London River Movie Review
Elisabeth (Blethyn) is a widow living in Guernsey, and when she hears about the 7 July 2005 bombings, she immediately phones her daughter in London to make sure she's OK. When she can't reach her, she heads to the city, quickly realising how little she knows about her life there. Meanwhile in France, Ousmane (Kouyate) also decides to head to London to find his son, whom he hasn't seen since he was 6. Soon, these two people realise they're on the same trail, and that their children knew each other.
The film is a bundle of unspoken fears and prejudices, as these two people are instantly wary of each other even as they realise that this might be the only link they have to their child. But it takes awhile for them to trust each other. Most striking is Elisabeth's resistance to work with a Muslim in the wake of what looks like an Islamic terrorist attack. And Blethyn catches this perfectly, never trying to apologise for Elisabeth's attitudes but also showing that Elisabeth knows it's an irrational fear.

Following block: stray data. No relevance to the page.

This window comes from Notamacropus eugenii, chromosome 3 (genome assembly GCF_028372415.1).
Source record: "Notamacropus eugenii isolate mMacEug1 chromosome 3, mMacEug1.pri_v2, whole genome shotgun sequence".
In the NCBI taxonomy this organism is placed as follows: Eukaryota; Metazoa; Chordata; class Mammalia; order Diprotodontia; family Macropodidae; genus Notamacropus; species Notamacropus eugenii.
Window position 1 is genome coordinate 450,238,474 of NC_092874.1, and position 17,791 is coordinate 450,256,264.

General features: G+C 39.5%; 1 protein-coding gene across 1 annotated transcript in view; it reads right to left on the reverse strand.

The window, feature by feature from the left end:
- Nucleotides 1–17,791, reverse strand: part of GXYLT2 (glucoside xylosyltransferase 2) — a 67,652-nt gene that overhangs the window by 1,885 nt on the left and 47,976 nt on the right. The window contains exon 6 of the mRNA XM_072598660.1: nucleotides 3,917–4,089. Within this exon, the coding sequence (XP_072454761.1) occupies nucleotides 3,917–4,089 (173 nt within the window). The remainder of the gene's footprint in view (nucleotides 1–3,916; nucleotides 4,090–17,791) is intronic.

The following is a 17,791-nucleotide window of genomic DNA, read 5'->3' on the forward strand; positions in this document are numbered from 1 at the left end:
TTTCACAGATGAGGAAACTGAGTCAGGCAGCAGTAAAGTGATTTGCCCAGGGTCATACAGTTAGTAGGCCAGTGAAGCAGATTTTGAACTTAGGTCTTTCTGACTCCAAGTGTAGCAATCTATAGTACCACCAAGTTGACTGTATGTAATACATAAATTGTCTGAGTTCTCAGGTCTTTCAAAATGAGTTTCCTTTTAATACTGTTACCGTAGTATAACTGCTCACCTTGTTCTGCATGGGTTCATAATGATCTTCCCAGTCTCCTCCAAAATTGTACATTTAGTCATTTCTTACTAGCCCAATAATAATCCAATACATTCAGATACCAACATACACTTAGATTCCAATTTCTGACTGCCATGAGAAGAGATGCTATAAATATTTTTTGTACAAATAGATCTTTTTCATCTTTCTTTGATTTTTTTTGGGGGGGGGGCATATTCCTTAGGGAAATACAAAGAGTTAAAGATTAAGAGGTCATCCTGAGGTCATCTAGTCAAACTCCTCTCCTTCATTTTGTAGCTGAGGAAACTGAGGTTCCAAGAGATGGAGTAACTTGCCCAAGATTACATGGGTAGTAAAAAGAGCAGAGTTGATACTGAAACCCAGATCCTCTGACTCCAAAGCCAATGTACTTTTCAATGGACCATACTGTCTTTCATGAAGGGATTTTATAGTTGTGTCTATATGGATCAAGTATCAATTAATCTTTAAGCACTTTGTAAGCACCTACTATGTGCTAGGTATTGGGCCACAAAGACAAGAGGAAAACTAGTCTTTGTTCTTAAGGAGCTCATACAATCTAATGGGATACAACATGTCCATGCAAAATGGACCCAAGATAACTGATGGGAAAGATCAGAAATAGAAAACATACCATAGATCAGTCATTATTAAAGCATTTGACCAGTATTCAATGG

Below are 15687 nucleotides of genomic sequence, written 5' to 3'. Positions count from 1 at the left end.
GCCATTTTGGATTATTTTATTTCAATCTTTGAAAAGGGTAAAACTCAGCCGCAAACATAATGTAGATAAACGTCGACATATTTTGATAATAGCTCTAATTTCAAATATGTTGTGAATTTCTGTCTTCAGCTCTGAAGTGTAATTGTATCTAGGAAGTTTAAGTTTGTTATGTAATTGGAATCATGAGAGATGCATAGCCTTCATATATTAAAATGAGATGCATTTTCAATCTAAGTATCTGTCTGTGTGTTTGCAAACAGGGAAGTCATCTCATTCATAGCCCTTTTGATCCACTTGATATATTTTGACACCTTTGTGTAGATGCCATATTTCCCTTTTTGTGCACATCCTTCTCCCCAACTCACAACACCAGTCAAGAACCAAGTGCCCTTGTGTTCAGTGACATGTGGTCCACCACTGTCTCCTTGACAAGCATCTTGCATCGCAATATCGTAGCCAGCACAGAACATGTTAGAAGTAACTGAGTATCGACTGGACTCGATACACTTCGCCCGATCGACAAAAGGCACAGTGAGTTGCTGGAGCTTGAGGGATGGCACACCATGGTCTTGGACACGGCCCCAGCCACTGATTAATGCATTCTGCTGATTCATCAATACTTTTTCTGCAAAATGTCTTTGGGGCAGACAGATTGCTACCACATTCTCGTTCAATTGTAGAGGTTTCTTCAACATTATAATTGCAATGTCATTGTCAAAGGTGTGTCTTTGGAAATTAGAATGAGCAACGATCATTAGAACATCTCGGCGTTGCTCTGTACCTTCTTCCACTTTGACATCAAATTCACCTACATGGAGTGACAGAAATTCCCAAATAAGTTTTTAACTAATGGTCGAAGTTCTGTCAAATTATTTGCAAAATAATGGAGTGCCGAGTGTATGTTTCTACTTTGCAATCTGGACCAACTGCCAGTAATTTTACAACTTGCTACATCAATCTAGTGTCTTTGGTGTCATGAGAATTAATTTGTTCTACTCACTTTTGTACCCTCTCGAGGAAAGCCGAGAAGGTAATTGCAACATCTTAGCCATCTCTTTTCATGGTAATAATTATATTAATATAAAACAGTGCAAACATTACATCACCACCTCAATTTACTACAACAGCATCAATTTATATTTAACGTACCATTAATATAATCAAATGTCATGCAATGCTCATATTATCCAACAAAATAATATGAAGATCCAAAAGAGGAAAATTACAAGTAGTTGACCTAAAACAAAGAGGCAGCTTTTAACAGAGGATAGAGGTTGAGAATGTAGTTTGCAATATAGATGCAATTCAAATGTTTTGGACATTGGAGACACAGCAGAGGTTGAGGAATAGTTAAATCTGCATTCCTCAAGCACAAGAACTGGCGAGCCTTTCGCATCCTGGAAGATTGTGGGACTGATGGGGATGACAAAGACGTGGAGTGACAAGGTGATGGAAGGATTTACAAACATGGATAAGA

These kinds of subtleties are what makes the film fascinating to watch. Both Blethyn and Kouyate pack their still, realistic characters with emotion and tenacity. As they interact they're genuinely surprised to discover that they actually have some things in common beyond their children. And while there's a constant sense that they're heading for the worst news imaginable, there's also a glimmer of real hope.
Into the mix are some small but key roles for a local imam (Bouajila), the neighbourhood shopkeeper (Zem) and the policeman (Magee) helping them in their search. And filmmaker Bouchareb lets the plot develop slowly and naturally.
There are a few moments that ring false, but the complexities of the characters make the film thoroughly involving, especially as it probes some challenging issues in a way that can genuinely help us understand what's really important in life.